“For Immediate Release” is about mergers. The two rival agencies, SCDP and CDG, merge to get the General Motors account and bring the show’s anchors, Peggy and Don, back to the same place. The episode parallels this with mergers occurring in the marital bedroom. Both, through Mad Men’s vision, are about survival and salesmanship (see: Mother’s Day).
As per usual, Don and Pete mirror each other. Both act broadly and unilaterally on their own behalf. Both fail, but in different ways.
Pete believes it is all figured out. He’s spearheading a public offering for the firm that will make him a millionaire. He’s rebuilding his marriage. Invincible, he makes a half-hearted attempt at Joan. He later ends up at a whorehouse, where he spots his father-in-law. Shocker, it does not work out.
Don dismissing Jaguar foils his public offering. Father-in-law eschews the “mutually assured destruction” principle for his daughter’s sake. He pulls his business from Pete, refuses to reinstate it and leaves Pete with an ambiguous instruction to “do the right thing.” Pete tells Trudy what her father was doing to get back at him. Marriage terminated.
As we see through the rest of the episode, though, not even Don has Don’s tact anymore. He’s a hallow caricature of Don Draper in this episode.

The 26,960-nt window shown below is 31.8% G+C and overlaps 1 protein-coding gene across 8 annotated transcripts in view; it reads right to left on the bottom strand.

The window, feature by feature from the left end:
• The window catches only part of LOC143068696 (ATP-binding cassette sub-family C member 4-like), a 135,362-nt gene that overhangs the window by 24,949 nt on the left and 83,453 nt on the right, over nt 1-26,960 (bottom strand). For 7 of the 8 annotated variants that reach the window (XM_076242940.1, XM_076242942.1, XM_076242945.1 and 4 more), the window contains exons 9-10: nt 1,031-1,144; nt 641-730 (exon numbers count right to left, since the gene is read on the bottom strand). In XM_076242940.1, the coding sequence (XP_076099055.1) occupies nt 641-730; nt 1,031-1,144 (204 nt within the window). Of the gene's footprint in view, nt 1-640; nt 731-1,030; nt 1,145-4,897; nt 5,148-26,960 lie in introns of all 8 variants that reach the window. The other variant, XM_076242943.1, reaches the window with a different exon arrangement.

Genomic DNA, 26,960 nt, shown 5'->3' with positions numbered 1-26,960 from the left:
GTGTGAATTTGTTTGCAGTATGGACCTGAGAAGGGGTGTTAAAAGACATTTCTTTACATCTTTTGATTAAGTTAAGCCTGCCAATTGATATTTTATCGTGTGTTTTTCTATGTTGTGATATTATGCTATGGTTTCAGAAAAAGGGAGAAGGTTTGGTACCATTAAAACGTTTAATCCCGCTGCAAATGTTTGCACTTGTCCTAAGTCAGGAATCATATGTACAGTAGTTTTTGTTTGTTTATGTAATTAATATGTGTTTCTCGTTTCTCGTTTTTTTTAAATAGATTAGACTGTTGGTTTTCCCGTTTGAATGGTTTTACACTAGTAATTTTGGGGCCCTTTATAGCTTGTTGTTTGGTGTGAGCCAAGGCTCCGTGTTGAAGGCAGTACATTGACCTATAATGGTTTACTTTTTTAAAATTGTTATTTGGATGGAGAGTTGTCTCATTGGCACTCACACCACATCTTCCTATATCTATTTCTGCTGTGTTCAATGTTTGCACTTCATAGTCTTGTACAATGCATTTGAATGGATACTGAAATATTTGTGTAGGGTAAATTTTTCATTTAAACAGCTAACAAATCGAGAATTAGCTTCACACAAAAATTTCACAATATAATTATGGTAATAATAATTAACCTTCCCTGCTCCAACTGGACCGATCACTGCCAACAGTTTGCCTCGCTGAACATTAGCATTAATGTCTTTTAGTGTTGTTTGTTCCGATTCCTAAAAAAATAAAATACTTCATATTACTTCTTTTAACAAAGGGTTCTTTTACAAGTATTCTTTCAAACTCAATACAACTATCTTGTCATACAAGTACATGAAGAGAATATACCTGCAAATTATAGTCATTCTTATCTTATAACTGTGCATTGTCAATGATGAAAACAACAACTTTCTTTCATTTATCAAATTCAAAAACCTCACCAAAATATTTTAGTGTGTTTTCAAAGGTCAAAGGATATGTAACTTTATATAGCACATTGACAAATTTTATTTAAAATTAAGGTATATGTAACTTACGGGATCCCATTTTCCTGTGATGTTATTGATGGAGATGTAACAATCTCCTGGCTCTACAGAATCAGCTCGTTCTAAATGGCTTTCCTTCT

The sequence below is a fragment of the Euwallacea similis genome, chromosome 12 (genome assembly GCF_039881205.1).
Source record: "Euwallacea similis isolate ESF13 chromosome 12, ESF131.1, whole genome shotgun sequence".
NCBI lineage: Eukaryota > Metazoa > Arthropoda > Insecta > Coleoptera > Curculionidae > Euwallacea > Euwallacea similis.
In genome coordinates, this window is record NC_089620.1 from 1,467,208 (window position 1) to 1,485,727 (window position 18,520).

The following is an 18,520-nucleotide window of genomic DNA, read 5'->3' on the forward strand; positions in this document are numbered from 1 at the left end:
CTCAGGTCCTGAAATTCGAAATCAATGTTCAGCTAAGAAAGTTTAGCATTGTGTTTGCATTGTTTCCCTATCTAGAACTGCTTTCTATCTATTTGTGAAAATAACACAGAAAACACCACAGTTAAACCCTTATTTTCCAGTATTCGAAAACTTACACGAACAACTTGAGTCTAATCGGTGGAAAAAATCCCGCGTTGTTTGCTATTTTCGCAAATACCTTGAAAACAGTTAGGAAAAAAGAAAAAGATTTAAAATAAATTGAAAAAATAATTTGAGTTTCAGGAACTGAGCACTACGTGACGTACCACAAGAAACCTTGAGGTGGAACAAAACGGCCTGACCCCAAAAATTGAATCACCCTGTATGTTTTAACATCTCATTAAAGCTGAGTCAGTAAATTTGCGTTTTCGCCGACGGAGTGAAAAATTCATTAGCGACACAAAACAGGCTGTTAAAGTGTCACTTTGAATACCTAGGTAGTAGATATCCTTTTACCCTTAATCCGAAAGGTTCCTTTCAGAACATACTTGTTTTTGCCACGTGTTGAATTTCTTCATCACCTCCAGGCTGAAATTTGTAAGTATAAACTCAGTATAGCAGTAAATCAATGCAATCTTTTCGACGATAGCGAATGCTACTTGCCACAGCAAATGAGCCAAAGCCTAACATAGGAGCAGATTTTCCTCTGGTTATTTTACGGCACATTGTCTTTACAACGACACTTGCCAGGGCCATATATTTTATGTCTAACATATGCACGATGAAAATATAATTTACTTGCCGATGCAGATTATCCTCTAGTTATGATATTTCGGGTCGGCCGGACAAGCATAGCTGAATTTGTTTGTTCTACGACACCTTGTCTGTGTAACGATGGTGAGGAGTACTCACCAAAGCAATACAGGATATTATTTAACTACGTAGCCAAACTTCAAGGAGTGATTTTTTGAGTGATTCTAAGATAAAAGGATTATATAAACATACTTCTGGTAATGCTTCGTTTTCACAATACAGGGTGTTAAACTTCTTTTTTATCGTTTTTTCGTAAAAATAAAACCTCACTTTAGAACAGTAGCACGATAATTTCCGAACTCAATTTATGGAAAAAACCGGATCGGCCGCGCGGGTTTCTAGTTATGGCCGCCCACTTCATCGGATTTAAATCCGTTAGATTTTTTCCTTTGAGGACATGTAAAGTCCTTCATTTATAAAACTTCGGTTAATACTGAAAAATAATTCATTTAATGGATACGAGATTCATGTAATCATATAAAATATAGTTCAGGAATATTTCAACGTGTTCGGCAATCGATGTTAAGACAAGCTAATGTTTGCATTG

He’s having exuberant sex, shoving Megan up against a wall and receiving blowjobs. But it’s not the powerful “Don the Lothario.” It’s the pathetic “Don getting manipulated by his wife who thinks she needs to do this to connect with him.”
Don gives Jaguar Herb his comeuppance. But the righteous stand is not for Joan or anyone else. He’s sick of Herb committing the true crime, intruding into his creative field. He acts rashly and cancels the account. When he arrives at work, he tries selling the move. Joan cuts him off by pointing out those whose lives are materially affected by this are forced to “root him on from the sidelines.” (another football reference)
Roger bails Don out with the Chevy chance. Which permits Don to return to “creative general” mode to nail the pitch. Faced with inevitably losing that, he thinks up the merger. This saves the firm, from a dilemma Don created. Ted, faced with his own issue, goes along. Either Don no longer can picture how he affects others, or he has become too complacent of a salesman.
* More out the window imagery with Megan telling Don she wants him to “jump off the balcony and fly to work like Superman.”
* The eager Bob Benson storyline has to be going somewhere, right?
* Probably a bit late on this, but just realized Pete’s father-in-law is the dad in Clarissa Explains It All.